A6. Premature rupture of membranes

Page created on November 26, 2021. Last updated on April 2, 2022 at 15:01

Definition and epidemiology

Prelabour rupture of membrane (PROM) refers to rupture of the membranes before labour begins, but after 37 weeks of gestation. If it occurs before 37 weeks of gestation, it’s called preterm prelabour rupture of membranes (PPROM). As the membranes protect against infection, early membrane rupture predisposes to intrauterine infection.

They main issue with PROM is whether to wait for spontaneous labour to begin or to induce labour. Almost all patients with PROM will go into labour within 3 days, but the risk for maternal infection increases if we choose to wait rather than to induce. However, the prognosis is very good.

In case of PPROM, preterm birth is guaranteed. The risk for chorioamnionitis, placental abruption, C-section, and umbilical cord complications (prolapse, compression) is also increased.

They’re relatively common, occurring in approximately 10% of pregnancies.


PROM is associated with the following risk factors:

  • Ascending infection from vagina
  • Previous PROM
  • Previous conisation
  • Smoking

Clinical features

The patient presents after having experienced leaking of amniotic fluid from the vagina.

Diagnosis and evaluation

The diagnosis is made when the patient notices leaking of fluid from the vagina. Vaginal examination with speculum will reveal pooling of amniotic fluid in the posterior fornix and may reveal fluid flowing from the cervical os. If it’s uncertain that the fluid is in fact amniotic fluid, chemical tests can be used to determine this.

Ultrasound is also used. Oligohydramnios suggests membrane rupture, while normal amniotic fluid volume suggests that it’s not.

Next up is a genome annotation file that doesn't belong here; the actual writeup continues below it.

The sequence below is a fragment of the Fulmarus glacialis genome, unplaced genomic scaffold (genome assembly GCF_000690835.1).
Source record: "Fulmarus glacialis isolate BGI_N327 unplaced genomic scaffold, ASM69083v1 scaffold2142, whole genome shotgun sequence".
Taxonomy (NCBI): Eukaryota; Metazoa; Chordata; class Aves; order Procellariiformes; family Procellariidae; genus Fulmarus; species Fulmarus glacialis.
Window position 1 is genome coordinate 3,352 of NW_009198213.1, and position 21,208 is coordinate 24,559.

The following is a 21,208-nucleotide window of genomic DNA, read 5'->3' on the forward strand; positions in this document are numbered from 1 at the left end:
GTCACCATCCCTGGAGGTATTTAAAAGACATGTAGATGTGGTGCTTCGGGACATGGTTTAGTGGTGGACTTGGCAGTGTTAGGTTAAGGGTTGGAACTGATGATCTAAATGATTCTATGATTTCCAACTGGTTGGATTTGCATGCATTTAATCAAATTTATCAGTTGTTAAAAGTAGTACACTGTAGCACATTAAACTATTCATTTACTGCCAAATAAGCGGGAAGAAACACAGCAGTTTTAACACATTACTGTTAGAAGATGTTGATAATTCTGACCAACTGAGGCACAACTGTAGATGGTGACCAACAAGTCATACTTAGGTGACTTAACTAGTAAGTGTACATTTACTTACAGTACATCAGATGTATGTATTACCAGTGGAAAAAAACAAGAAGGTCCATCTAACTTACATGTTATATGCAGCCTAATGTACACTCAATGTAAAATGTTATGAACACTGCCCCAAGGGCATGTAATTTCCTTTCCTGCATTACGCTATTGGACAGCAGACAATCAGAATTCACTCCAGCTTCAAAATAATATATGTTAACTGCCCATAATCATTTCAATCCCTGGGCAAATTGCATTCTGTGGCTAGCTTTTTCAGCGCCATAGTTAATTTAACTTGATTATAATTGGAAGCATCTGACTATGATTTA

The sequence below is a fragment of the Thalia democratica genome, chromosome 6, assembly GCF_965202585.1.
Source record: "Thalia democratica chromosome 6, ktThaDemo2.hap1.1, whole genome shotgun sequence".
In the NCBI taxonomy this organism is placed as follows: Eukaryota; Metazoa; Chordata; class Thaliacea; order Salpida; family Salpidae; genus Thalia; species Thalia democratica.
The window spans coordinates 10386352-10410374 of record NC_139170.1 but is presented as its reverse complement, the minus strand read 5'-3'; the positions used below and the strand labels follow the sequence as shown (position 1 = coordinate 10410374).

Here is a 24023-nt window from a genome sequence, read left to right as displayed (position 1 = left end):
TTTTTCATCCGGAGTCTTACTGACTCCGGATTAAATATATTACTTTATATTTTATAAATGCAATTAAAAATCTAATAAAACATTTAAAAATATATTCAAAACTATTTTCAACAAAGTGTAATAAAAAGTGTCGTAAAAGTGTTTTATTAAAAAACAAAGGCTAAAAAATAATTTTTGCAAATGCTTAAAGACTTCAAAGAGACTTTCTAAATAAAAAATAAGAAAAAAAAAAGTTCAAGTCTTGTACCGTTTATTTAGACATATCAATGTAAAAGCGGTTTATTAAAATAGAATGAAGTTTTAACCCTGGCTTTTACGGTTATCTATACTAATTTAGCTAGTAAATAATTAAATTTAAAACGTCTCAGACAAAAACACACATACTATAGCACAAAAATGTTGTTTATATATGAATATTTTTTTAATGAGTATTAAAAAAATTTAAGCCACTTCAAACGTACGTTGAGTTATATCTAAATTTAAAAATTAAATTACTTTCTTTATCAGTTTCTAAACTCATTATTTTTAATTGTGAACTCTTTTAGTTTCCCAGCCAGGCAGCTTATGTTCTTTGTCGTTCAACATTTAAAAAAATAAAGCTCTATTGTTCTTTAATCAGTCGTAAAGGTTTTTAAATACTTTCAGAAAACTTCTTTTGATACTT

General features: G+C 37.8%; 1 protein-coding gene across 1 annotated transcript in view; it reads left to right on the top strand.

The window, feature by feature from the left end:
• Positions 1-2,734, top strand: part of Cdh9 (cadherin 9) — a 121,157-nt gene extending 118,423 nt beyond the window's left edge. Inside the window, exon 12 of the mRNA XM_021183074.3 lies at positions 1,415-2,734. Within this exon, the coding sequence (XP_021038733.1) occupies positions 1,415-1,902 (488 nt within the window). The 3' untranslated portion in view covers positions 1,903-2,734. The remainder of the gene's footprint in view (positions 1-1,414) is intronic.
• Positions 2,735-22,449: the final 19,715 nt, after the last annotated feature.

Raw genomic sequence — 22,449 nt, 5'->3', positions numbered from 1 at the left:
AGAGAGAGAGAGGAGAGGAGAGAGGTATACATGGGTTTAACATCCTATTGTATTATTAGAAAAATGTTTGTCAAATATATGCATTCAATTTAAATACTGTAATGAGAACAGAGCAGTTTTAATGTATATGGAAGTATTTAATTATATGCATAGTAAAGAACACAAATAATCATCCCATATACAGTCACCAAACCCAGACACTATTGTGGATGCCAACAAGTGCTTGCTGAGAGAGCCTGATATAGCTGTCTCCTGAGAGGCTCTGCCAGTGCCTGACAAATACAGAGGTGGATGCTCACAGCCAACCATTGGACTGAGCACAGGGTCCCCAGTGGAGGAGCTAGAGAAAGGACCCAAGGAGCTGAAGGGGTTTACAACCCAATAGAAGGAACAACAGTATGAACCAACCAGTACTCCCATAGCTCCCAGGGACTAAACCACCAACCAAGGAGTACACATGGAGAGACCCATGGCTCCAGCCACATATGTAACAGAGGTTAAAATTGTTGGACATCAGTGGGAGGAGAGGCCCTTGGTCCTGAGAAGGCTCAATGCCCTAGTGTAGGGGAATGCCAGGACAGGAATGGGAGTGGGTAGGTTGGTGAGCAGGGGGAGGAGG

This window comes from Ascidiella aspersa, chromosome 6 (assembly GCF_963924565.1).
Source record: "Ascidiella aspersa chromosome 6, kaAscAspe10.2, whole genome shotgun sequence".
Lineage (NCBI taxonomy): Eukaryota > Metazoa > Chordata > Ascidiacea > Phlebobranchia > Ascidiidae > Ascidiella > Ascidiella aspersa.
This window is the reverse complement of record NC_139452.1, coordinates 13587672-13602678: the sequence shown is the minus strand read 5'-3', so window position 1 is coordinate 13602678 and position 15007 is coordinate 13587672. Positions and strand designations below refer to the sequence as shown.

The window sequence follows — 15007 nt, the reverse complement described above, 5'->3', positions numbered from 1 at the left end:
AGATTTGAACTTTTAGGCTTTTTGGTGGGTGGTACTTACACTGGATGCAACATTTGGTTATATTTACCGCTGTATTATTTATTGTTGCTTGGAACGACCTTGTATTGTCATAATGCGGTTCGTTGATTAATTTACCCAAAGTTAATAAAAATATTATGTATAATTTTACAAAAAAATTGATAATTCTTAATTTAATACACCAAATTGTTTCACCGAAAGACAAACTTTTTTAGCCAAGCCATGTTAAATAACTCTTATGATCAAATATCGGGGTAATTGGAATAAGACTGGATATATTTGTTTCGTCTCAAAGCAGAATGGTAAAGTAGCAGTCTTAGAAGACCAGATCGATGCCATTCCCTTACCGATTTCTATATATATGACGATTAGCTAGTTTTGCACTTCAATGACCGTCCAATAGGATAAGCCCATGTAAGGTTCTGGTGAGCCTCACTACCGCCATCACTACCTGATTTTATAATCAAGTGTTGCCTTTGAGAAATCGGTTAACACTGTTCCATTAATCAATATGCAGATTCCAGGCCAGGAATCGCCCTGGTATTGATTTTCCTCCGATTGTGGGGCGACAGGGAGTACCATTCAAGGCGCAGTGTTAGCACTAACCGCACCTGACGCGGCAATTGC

Nonstress test (CTG) should be performed to evaluate the wellbeing of the foetus.


In most cases of PROM (week 37 or more), labour is induced. If there are signs of infection, antibiotics should be given as well.

In case of PPROM, the aim of management is to postpone delivery for as long as possible, while monitoring for (and treating) infection and the wellbeing of the foetus. If there is sign of infection or foetal distress, labour should be induced. Antibiotics should be used in case of infection

If the mother and foetus appear stable and healthy, management depends on the gestational age. If older than 34 weeks, we may perform expectant management or labour induction. Glucocorticoids should be given > 24 hours ahead of birth. Tocolytics may be used to delay delivery for up to 48 hours while waiting for glucocorticoids to take effect.

If younger than 34 weeks, induction is not performed, only expectant management is possible. Prophylactic antibiotics are given to prevent infection and delay labour.

Amnioinfusion is a possible treatment for PPROM, and the research is encouraging, but it is not recommended according to guidelines as the only evidence for its efficacy is low/moderate quality small trials according to Cochrane, UpToDate, and Norwegian guidelines. Further research is needed before it can be recommended, but it’s apparently asked on the exam regardless..

5 thoughts on “A6. Premature rupture of membranes”

  1. Hi!

    A possible treatment option is the US-guided intra-amniotic infusion. This intervention may prolong the latency period, and potentially, decrease pulmonary hypoplasia in surviving neonates without increasing the risk of intra-amniotic infection.

    1. Intraamniotic infusion is actually not recommended. I added a section about it in case anyone else is wondering.

      1. Recommended or not they are asking it in the exam quite frequently so therefore it is good to know about it.

        P.S: Appreciate your efforts, keep up the hard work.

  2. In etiology for the Previous conisation do you mean conization?
    I think there is a typing mistake .

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